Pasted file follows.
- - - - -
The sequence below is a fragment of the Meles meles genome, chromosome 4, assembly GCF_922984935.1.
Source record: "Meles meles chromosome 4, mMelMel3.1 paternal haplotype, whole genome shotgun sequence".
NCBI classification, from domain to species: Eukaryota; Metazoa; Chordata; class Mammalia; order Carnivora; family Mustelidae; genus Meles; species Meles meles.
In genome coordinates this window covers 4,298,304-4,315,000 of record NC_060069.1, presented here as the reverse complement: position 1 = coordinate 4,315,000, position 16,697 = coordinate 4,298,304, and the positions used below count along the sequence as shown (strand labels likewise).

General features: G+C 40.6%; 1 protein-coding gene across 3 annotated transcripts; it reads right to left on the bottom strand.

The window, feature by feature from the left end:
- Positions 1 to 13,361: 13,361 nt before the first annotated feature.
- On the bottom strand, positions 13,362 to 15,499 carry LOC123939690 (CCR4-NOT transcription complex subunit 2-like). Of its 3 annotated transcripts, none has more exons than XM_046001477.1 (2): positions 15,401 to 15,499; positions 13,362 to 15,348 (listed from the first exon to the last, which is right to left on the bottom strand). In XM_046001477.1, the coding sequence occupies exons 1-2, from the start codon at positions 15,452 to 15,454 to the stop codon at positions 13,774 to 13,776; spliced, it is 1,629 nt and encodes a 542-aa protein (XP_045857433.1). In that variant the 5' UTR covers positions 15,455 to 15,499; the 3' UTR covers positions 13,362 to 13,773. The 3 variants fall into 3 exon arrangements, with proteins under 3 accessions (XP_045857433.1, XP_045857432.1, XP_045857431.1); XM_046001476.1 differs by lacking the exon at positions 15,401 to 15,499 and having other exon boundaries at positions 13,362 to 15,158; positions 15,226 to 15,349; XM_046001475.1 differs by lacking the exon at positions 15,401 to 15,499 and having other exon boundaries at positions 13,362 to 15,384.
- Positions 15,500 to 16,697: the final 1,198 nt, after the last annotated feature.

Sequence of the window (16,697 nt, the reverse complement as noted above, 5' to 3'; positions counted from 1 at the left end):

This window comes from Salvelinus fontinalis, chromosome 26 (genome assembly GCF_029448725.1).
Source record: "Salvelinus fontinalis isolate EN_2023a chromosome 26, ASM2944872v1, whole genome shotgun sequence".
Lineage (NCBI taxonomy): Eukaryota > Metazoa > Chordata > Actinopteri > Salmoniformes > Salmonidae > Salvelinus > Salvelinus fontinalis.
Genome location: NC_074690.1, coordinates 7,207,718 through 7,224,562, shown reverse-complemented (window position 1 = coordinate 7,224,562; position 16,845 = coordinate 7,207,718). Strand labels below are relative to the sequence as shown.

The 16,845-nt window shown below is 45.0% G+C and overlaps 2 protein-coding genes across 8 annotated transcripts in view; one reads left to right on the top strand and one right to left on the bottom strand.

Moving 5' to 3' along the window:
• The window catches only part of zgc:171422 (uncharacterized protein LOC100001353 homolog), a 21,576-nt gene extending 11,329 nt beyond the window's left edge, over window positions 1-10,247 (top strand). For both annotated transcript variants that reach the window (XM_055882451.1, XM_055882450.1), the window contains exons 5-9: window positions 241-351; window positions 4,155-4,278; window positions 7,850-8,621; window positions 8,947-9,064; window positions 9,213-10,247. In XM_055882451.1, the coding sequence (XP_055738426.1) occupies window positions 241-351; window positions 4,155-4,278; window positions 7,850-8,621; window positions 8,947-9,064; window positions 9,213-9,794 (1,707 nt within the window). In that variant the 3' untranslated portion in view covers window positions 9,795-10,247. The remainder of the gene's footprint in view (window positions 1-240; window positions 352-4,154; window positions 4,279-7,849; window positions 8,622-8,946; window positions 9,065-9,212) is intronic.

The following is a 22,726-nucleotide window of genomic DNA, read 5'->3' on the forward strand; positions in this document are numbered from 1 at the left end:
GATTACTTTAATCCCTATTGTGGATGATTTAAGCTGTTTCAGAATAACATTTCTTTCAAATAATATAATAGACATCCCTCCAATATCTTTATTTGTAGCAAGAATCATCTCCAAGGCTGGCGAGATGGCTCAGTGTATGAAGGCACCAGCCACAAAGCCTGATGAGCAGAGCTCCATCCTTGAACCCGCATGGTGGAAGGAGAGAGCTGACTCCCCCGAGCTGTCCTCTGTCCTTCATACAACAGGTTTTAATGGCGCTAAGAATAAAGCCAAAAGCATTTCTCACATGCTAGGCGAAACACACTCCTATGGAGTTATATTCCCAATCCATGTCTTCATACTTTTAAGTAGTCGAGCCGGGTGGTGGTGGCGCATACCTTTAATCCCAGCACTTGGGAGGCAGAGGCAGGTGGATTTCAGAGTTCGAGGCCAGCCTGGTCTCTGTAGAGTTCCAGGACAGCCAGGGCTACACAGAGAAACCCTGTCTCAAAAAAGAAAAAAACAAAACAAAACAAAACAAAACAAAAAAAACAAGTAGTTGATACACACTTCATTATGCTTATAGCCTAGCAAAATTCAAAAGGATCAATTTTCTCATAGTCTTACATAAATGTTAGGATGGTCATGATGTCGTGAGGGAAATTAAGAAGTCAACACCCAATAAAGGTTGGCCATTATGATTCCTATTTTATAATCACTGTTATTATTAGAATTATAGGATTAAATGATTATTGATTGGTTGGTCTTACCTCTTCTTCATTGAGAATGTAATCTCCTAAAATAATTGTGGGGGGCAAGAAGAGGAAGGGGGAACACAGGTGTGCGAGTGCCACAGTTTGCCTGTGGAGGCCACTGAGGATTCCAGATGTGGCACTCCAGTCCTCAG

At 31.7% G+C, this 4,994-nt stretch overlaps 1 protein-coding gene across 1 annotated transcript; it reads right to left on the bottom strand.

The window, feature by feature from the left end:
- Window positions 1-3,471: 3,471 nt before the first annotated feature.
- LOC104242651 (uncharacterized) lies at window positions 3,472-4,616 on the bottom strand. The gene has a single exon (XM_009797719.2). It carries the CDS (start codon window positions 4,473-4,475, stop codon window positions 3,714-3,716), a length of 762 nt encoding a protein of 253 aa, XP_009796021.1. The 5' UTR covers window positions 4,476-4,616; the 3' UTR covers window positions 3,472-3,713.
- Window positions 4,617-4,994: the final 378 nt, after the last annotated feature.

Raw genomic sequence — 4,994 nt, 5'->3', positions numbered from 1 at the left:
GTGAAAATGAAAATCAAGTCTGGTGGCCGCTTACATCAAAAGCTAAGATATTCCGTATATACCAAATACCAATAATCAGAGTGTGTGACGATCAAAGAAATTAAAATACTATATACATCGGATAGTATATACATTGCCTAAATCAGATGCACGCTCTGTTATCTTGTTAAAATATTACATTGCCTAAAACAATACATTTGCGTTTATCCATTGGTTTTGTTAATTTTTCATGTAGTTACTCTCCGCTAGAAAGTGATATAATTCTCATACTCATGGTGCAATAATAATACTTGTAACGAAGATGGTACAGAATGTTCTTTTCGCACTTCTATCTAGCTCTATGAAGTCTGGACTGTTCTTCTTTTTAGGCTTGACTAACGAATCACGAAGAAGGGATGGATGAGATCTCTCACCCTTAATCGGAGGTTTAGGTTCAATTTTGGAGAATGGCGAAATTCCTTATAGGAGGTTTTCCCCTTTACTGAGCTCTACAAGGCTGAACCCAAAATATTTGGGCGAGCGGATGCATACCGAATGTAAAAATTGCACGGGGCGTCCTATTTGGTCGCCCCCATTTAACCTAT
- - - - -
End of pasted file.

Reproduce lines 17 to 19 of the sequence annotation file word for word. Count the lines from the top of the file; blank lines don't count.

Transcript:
• The window catches only part of zgc:171422 (uncharacterized protein LOC100001353 homolog), a 21,576-nt gene extending 11,329 nt beyond the window's left edge, over window positions 1-10,247 (top strand). For both annotated transcript variants that reach the window (XM_055882451.1, XM_055882450.1), the window contains exons 5-9: window positions 241-351; window positions 4,155-4,278; window positions 7,850-8,621; window positions 8,947-9,064; window positions 9,213-10,247. In XM_055882451.1, the coding sequence (XP_055738426.1) occupies window positions 241-351; window positions 4,155-4,278; window positions 7,850-8,621; window positions 8,947-9,064; window positions 9,213-9,794 (1,707 nt within the window). In that variant the 3' untranslated portion in view covers window positions 9,795-10,247. The remainder of the gene's footprint in view (window positions 1-240; window positions 352-4,154; window positions 4,279-7,849; window positions 8,622-8,946; window positions 9,065-9,212) is intronic.

The following is a 22,726-nucleotide window of genomic DNA, read 5'->3' on the forward strand; positions in this document are numbered from 1 at the left end:
GATTACTTTAATCCCTATTGTGGATGATTTAAGCTGTTTCAGAATAACATTTCTTTCAAATAATATAATAGACATCCCTCCAATATCTTTATTTGTAGCAAGAATCATCTCCAAGGCTGGCGAGATGGCTCAGTGTATGAAGGCACCAGCCACAAAGCCTGATGAGCAGAGCTCCATCCTTGAACCCGCATGGTGGAAGGAGAGAGCTGACTCCCCCGAGCTGTCCTCTGTCCTTCATACAACAGGTTTTAATGGCGCTAAGAATAAAGCCAAAAGCATTTCTCACATGCTAGGCGAAACACACTCCTATGGAGTTATATTCCCAATCCATGTCTTCATACTTTTAAGTAGTCGAGCCGGGTGGTGGTGGCGCATACCTTTAATCCCAGCACTTGGGAGGCAGAGGCAGGTGGATTTCAGAGTTCGAGGCCAGCCTGGTCTCTGTAGAGTTCCAGGACAGCCAGGGCTACACAGAGAAACCCTGTCTCAAAAAAGAAAAAAACAAAACAAAACAAAACAAAACAAAAAAAACAAGTAGTTGATACACACTTCATTATGCTTATAGCCTAGCAAAATTCAAAAGGATCAATTTTCTCATAGTCTTACATAAATGTTAGGATGGTCATGATGTCGTGAGGGAAATTAAGAAGTCAACACCCAATAAAGGTTGGCCATTATGATTCCTATTTTATAATCACTGTTATTATTAGAATTATAGGATTAAATGATTATTGATTGGTTGGTCTTACCTCTTCTTCATTGAGAATGTAATCTCCTAAAATAATTGTGGGGGGCAAGAAGAGGAAGGGGGAACACAGGTGTGCGAGTGCCACAGTTTGCCTGTGGAGGCCACTGAGGATTCCAGATGTGGCACTCCAGTCCTCAG